Health “Challenges” May Not Be The Best Way To Reach Your Goals
Salt Lake City, Utah – Ten days, no sugar, no carbs, but then what? The trending “J Lo Challenge” encourages people to cut sugar and carbs for ten days. While not eating sugar is a good thing, Melanie Douglass, registered dietician and co-host of Really Healthy Podcast, said long term goals are a better way to maintain overall health.
On the Ellen Show, Jennifer Lopez, who created the challenge with her husband, retired baseball star Alex Rodriguez, confessed that the whole time she was on the challenge she couldn’t stop thinking about the cookies and bread she would eat when the ten days were over.
Douglass said this is not a great approach because there are no long term changes happening. While you will probably lose a few pounds, it will likely come back when you fall into old habits.
Instead, try setting a goal like “every ten days I will have sugar,” Douglass recommended. This can be a long term change because it is not about deprivation and it is a flexible lifestyle change.
“Try setting a goal like — every ten days I will have sugar”
On the podcast, Douglass recommends following the S.M.A.R.T. goal setting model. She also warns listeners of the traps you can fall into with the flip side of smart goals. She calls them “dumb” goals.
Here is Doulgass’ advice to help you make and crush your goals
Instead of making a goal to get more exercise, be specific and make a goal to go for three walks per week on Monday, Wednesday and Friday. Go the extra mile and attach and attach a distance, say 3 miles, to each walk.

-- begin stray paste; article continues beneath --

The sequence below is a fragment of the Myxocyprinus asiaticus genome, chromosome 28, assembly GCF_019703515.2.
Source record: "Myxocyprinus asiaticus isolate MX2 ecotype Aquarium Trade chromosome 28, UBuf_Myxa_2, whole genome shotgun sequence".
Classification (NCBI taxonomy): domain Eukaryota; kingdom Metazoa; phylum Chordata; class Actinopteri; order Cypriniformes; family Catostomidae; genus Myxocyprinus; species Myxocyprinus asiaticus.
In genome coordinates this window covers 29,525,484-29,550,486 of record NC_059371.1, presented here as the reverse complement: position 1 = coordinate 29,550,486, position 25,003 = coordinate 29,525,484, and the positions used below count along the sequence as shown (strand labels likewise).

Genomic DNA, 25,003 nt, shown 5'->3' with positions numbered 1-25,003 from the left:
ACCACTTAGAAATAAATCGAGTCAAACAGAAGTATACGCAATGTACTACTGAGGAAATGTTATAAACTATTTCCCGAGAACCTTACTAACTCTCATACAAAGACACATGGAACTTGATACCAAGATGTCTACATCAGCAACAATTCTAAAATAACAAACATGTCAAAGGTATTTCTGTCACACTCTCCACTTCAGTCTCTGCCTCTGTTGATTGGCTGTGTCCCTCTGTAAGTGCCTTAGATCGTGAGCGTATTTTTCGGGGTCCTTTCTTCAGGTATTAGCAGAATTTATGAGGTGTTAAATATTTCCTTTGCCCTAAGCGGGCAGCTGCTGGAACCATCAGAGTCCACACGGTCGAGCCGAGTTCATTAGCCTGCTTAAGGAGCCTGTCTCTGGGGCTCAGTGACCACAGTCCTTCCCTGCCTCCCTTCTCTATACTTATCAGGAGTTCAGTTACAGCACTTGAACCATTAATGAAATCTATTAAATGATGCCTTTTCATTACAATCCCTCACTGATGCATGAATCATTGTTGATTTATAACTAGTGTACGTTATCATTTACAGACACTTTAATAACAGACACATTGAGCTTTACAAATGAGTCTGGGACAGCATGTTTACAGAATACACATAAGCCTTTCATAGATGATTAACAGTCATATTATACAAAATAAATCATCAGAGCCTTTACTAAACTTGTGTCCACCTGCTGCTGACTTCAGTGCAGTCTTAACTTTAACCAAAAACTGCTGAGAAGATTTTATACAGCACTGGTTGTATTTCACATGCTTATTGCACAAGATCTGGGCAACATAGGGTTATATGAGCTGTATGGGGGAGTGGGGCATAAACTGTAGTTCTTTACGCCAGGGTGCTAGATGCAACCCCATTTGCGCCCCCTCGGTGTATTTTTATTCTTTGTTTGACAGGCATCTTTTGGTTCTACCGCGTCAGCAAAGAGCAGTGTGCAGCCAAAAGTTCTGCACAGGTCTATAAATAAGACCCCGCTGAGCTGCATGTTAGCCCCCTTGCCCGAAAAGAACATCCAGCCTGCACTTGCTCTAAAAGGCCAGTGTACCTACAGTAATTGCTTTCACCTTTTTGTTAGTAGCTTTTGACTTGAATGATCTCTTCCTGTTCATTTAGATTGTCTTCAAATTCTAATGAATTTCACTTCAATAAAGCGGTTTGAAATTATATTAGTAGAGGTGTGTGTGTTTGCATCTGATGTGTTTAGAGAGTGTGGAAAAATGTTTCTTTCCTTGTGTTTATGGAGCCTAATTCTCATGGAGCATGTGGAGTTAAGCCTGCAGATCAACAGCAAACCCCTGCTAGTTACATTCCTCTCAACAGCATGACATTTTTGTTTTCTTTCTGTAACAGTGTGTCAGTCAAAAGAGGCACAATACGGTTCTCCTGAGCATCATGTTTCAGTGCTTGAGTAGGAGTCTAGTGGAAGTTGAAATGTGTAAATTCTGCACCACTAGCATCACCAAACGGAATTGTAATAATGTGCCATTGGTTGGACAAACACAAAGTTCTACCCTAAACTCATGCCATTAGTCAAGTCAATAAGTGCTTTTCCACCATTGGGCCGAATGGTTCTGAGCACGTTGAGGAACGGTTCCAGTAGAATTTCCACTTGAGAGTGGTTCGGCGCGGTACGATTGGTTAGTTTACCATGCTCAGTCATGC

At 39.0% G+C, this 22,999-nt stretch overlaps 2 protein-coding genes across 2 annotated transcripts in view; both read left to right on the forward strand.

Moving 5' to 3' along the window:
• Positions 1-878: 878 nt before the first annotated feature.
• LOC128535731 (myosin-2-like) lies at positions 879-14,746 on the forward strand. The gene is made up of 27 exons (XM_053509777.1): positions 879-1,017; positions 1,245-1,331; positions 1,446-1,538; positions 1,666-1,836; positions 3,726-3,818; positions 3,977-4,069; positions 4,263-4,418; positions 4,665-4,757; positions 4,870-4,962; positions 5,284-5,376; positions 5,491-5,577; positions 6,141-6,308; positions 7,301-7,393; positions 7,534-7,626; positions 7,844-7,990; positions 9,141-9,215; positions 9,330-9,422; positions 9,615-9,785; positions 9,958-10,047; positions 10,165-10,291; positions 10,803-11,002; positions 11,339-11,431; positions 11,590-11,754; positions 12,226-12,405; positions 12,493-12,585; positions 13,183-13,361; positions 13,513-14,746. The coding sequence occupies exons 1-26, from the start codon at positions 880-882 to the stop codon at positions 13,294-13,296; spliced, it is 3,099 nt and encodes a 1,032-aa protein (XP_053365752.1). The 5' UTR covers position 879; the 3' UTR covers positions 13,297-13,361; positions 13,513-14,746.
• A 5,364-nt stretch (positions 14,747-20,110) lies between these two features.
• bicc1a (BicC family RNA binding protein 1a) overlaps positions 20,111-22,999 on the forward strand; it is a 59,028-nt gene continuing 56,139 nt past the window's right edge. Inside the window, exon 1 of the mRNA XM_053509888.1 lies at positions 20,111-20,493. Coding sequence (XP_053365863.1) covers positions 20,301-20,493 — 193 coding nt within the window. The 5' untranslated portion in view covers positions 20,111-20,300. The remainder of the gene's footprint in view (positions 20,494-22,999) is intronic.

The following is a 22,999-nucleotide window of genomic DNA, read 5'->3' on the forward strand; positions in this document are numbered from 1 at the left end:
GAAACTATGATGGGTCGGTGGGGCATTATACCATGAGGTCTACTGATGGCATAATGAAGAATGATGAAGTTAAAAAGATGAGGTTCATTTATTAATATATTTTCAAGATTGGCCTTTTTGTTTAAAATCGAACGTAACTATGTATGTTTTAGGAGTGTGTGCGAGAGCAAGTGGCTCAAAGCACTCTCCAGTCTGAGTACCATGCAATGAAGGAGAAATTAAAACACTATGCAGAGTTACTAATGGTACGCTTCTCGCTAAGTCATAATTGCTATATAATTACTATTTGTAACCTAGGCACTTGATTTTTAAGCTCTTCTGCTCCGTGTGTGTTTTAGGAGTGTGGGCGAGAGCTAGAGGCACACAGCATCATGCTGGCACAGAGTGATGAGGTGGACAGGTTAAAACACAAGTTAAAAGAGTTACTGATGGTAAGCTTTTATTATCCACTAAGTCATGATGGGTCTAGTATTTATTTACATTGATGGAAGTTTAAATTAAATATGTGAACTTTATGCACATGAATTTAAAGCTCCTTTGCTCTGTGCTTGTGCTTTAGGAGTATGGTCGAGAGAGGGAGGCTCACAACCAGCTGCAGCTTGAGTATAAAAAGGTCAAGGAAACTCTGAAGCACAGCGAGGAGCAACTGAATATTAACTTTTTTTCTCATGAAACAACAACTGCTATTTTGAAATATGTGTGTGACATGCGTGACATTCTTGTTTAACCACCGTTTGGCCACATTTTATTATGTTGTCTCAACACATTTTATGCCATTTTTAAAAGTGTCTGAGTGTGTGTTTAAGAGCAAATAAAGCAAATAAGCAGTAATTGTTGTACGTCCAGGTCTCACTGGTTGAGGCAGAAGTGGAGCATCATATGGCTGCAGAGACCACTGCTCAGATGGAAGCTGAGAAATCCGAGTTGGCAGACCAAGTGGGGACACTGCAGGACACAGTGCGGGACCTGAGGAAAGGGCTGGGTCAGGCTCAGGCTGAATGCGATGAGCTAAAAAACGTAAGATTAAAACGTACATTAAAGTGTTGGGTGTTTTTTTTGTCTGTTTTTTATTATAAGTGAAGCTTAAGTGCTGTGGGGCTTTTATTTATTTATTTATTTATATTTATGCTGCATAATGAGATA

How will you evaluate your goal at the end? If your goal is weight loss, it is important to attach a number or “goal weight” to it.
If scales aren’t really your thing you can take measurements or have your body fat percentage tested.
The difference between a dream and a goal are the actions you take. Your goal needs to be something you can take specific actions to achieve.
For example, if you want to better manage stress a smarter goal could be to meditate at least three times a week for ten minutes.
Before you set a goal, ask yourself is this actually doable for me and my lifestyle?
If you want to eat out less it may be unrealistic to set a goal of making dinner at home every night. Instead, make a goal to cook dinner three nights per week and you can move your goal up later.
If your goal is fitness-related it may be something like, “I want to run a marathon.” While that is a good goal it needs a timeline. Change it to “I will run a marathon on a specific date.” Find that marathon and sign up. This will keep you accountable with training and following through.
Douglass’ last piece of advice when it comes to goals is to write it down, say it loud or just put it into the universe. You will be more accountable if your goal is solidified.
If you found this advice useful you can find Really Healthy Podcast online here or subscribe on the KSL Newsradio app or wherever you get your podcasts.
Watch the full episode below.
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